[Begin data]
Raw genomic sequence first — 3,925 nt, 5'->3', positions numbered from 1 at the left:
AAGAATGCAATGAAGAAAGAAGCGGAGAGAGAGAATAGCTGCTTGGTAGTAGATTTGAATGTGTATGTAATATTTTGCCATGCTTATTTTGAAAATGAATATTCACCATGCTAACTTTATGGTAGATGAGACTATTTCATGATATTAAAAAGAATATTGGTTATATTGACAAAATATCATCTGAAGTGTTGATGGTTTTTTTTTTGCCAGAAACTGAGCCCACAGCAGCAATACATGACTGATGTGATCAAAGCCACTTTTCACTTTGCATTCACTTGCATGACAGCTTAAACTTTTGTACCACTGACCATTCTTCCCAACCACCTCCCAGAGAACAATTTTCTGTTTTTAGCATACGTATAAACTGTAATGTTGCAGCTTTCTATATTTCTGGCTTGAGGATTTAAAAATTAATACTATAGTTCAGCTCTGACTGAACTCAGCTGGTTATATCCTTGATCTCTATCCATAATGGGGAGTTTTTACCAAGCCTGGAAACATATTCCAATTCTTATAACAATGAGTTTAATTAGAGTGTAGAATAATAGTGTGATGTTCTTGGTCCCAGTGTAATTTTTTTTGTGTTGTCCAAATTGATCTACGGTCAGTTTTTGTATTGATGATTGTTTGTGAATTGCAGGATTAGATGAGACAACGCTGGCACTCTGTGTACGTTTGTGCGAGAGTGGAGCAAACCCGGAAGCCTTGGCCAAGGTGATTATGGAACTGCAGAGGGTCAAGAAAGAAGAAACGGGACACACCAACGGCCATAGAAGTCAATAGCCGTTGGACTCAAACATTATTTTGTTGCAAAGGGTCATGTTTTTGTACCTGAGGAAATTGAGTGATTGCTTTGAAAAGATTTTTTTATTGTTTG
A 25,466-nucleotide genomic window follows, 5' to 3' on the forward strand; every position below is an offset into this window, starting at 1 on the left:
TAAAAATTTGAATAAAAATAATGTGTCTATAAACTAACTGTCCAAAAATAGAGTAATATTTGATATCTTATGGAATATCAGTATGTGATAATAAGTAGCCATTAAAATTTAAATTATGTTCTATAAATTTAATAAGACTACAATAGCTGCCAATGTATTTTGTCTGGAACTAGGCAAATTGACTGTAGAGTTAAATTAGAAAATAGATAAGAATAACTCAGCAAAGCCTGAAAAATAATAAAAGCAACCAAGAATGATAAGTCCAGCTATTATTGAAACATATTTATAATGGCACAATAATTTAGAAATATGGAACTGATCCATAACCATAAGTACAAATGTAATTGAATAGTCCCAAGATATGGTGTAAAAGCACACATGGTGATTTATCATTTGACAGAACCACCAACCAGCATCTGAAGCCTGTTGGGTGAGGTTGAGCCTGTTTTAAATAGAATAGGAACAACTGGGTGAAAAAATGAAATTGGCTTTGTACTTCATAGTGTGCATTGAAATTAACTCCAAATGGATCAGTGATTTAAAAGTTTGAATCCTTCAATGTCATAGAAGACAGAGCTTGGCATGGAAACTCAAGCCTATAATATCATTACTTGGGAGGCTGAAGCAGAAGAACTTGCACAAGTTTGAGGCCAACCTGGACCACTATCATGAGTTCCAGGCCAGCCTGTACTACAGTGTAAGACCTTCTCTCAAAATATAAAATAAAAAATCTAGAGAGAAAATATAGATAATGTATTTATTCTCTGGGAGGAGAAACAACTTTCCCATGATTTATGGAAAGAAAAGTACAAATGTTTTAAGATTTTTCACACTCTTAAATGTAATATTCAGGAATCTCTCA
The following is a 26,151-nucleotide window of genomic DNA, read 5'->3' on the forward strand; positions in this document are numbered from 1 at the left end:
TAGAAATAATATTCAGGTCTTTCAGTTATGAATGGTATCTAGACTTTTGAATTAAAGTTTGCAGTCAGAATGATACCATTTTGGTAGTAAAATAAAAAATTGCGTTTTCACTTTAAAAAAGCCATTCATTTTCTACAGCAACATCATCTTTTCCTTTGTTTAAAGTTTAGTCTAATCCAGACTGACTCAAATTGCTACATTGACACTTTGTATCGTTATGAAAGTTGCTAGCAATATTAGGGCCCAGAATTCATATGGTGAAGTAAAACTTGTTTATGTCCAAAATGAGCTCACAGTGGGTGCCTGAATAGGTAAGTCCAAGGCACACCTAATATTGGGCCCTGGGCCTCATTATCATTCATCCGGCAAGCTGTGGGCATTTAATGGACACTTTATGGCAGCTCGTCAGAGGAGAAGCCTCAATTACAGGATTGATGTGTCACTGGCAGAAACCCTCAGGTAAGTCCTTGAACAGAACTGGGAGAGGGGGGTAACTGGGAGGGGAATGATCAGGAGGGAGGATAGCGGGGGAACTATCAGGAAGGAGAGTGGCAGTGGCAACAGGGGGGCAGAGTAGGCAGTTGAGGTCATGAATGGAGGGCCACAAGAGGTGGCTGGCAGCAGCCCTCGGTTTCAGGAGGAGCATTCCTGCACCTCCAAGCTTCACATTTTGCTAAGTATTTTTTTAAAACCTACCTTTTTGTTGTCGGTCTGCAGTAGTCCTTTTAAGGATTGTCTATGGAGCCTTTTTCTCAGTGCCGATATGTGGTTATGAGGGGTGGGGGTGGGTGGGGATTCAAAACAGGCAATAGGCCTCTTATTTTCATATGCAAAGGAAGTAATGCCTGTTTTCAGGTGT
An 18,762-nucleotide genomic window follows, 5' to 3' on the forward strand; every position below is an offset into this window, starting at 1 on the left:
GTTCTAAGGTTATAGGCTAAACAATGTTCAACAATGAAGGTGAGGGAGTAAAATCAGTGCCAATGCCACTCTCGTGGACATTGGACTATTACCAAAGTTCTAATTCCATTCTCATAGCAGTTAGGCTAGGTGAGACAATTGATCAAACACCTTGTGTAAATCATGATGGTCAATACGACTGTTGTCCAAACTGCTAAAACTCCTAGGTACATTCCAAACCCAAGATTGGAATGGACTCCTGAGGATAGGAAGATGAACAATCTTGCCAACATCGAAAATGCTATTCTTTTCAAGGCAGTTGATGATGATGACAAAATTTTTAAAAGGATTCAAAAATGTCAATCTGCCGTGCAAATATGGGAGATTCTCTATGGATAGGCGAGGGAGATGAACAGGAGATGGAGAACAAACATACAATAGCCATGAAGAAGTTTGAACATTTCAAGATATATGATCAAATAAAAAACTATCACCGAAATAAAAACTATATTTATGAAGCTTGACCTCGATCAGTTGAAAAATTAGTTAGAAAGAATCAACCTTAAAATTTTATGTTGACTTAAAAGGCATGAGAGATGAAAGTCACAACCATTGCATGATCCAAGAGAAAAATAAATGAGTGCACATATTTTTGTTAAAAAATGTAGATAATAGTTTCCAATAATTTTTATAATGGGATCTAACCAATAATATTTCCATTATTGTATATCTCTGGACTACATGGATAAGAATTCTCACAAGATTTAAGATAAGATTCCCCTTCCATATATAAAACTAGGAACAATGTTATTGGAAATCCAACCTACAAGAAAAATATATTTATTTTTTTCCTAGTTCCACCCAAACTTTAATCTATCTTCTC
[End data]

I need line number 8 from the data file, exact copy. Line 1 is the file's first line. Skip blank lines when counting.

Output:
GTTCTAAGGTTATAGGCTAAACAATGTTCAACAATGAAGGTGAGGGAGTAAAATCAGTGCCAATGCCACTCTCGTGGACATTGGACTATTACCAAAGTTCTAATTCCATTCTCATAGCAGTTAGGCTAGGTGAGACAATTGATCAAACACCTTGTGTAAATCATGATGGTCAATACGACTGTTGTCCAAACTGCTAAAACTCCTAGGTACATTCCAAACCCAAGATTGGAATGGACTCCTGAGGATAGGAAGATGAACAATCTTGCCAACATCGAAAATGCTATTCTTTTCAAGGCAGTTGATGATGATGACAAAATTTTTAAAAGGATTCAAAAATGTCAATCTGCCGTGCAAATATGGGAGATTCTCTATGGATAGGCGAGGGAGATGAACAGGAGATGGAGAACAAACATACAATAGCCATGAAGAAGTTTGAACATTTCAAGATATATGATCAAATAAAAAACTATCACCGAAATAAAAACTATATTTATGAAGCTTGACCTCGATCAGTTGAAAAATTAGTTAGAAAGAATCAACCTTAAAATTTTATGTTGACTTAAAAGGCATGAGAGATGAAAGTCACAACCATTGCATGATCCAAGAGAAAAATAAATGAGTGCACATATTTTTGTTAAAAAATGTAGATAATAGTTTCCAATAATTTTTATAATGGGATCTAACCAATAATATTTCCATTATTGTATATCTCTGGACTACATGGATAAGAATTCTCACAAGATTTAAGATAAGATTCCCCTTCCATATATAAAACTAGGAACAATGTTATTGGAAATCCAACCTACAAGAAAAATATATTTATTTTTTTCCTAGTTCCACCCAAACTTTAATCTATCTTCTC